However, if you cannot prove you bought the asset at $20,000, you cannot use the transaction as a deductible. Even worse, the IRS will assume the $15,000 is all profit. Not only do you lose the deductible, but you also get taxed on your ‘profit.’
When you purchase an asset, keep a document of the cost basis. You should look for documentation to validate the cost bases for all of your company’s assets.
Look for cost basis documents now instead of right before the tax deadline.
12. Falling Behind on Tax Payments
Filing taxes late presents enough challenges. Falling behind on tax payments yields worse consequences.
Some small business owners fall behind due to insufficient funds. The best solution is to create a separate account to store money for tax payments. Put a percentage of your revenue into this account each month.
Do you have some unfiled tax returns? Look here to see how you can navigate your way through back taxes.
13. Getting Sneaky with Employee Payments
Some small business owners pay their employees under the table. However, the IRS provides clear definitions for employees and independent contractors.
If the IRS finds you mislabeling workers, they can take your business deductions. Review the tax agency’s definition of “employee” and “independent contractor.”
14. Missing Out on Business Deductions
Small business owners can take advantage of many business deductions. However, not every small business owner is privy to their available deductions.
Organize your expenses and ask a professional for tax help. A tax professional can let you know which expenses qualify as deductions.
A tax professional can review previous tax returns to find deductibles you missed. You can apply some missed deductibles from a prior year into this year.
15. Not Asking for a Tax Professional’s Help
Some small business owners feel like they can do everything. They wear many hats to ensure their business runs smoothly. Some of these business owners decide they can file taxes on their own.
Asking for a tax professional’s help will save money. You will discover additional deductions and gain peace of mind. You will also gain considerable time.
The IRS states that the average tax preparation process takes 13 hours to complete. Small businesses usually stretch beyond 13 hours. They have more complicated tax returns than individuals.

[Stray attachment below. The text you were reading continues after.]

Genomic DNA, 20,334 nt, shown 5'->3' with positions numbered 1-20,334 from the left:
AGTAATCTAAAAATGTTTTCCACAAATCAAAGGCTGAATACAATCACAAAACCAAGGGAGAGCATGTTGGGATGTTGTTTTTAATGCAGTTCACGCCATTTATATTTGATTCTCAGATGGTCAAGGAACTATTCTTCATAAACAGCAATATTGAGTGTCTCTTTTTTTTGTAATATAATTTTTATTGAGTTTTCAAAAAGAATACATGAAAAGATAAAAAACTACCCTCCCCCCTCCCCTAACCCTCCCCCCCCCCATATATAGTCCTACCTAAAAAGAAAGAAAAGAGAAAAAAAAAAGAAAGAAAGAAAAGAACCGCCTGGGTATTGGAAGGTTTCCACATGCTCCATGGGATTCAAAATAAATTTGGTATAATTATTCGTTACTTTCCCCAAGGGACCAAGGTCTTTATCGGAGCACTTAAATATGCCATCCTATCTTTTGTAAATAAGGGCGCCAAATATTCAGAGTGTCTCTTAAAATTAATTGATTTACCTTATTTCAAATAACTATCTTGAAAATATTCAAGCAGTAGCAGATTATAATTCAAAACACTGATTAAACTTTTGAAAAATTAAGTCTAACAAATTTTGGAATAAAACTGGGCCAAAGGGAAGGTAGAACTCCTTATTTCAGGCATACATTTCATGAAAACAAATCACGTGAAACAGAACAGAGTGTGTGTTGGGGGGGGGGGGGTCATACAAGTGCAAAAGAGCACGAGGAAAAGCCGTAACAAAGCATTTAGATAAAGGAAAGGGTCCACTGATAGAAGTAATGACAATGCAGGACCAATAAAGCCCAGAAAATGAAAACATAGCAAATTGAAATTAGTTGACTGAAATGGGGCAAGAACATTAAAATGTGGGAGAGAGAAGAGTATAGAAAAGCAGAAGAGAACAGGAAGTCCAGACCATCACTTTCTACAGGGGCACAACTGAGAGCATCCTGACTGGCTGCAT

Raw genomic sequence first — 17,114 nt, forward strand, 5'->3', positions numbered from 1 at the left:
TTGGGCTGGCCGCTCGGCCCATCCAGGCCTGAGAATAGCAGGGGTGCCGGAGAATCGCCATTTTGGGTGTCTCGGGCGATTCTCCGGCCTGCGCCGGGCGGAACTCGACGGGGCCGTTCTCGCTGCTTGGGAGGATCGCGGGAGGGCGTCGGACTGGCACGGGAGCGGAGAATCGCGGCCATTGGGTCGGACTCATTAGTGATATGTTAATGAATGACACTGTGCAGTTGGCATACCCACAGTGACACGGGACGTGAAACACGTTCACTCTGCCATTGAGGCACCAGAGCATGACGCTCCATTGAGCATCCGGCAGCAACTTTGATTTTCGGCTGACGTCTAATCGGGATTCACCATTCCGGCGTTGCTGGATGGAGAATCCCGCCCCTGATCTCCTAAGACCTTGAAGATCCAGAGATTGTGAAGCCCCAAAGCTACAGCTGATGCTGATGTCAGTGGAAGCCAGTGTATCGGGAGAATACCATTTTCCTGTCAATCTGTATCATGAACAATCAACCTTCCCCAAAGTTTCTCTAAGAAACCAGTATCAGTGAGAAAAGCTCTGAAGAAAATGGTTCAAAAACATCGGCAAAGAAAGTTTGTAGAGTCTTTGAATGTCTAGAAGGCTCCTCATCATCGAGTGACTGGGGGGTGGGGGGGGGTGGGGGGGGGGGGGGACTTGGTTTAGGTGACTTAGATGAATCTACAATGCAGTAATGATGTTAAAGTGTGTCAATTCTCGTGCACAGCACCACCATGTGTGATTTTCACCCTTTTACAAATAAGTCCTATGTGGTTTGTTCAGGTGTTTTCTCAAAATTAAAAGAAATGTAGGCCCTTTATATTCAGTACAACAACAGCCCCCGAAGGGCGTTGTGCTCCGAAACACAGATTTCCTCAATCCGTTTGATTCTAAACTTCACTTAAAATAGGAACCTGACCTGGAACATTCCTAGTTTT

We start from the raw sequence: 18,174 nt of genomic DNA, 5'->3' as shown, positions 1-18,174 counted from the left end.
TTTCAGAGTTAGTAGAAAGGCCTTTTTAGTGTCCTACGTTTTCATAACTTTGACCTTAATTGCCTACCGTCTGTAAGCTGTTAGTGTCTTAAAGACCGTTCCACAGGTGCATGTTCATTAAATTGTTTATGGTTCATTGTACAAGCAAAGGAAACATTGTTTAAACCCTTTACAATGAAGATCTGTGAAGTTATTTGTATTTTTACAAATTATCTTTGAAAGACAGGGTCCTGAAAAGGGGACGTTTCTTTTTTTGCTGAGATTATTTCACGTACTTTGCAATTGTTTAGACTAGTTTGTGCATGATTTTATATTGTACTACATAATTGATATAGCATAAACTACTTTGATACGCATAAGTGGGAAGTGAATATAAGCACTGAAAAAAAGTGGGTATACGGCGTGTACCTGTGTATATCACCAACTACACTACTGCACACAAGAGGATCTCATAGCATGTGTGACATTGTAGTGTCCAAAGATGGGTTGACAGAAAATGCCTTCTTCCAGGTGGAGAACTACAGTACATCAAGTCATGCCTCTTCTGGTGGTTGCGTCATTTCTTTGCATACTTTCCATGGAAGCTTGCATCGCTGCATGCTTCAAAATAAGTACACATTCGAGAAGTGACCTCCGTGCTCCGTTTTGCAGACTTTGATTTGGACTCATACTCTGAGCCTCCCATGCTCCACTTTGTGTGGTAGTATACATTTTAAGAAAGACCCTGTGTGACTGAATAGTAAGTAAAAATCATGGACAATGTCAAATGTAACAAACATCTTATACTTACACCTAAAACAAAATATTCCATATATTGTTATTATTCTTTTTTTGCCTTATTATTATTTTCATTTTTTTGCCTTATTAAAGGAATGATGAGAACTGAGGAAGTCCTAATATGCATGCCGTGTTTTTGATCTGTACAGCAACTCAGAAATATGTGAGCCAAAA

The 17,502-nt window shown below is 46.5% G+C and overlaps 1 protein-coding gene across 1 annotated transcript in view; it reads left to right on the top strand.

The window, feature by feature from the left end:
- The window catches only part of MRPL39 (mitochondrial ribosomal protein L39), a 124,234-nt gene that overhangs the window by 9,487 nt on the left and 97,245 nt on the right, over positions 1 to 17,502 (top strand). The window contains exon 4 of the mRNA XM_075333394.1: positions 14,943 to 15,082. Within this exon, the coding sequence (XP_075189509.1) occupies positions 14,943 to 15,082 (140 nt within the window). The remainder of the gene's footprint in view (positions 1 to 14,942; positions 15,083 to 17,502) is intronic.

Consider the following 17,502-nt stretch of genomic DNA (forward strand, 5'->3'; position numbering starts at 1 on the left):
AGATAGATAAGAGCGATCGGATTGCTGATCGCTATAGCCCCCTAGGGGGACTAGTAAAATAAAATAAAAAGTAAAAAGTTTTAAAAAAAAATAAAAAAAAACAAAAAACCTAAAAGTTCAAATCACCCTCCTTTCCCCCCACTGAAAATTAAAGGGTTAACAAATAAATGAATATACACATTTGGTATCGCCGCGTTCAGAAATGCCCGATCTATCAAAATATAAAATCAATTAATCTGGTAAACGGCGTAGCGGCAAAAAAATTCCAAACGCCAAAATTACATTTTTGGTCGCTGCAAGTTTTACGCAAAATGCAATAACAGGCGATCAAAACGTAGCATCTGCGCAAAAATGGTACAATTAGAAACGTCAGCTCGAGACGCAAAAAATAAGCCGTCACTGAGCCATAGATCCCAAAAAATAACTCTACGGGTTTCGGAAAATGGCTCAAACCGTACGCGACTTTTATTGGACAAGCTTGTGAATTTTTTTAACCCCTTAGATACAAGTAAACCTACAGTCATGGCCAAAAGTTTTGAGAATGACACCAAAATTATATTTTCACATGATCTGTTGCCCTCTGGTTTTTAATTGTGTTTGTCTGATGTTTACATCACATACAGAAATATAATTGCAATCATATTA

You will spend extra time grouping documents and filing taxes without a professional.
A tax professional gives you extra time to stay in your business. It doesn’t make sense for every business owner to prepare and file taxes. They can delegate those responsibilities to focus on higher-paying activities.
16. Not Keeping a Copy of Your Tax Returns
Let’s say the IRS audits your small business from a tax return you filed two years ago. Do you have a copy of the return to verify the tax agency’s findings?
Keeping a copy of your tax returns can come in handy. However, most small business owners forget this important detail.
The IRS can legally audit tax returns for up to three years since you submit them. Keep a copy of your return to fulfill that 3-year timeline.
You can also review previous tax returns to see which deductibles you used. These insights will better prepare you for the next tax season.
Summarizing the Tax Tips Small Business Guide
Tax season gets easier with preparation and practice. You may never enjoy the tax season, but it can become more manageable.
This tax tips small business guide will help you avoid costly mistakes when filing taxes. Making fewer mistakes decrease the likelihood of a small business audit.
If you want to learn more tax tips, browse this blog’s content. You will find numerous insights to assist with your tax-related questions.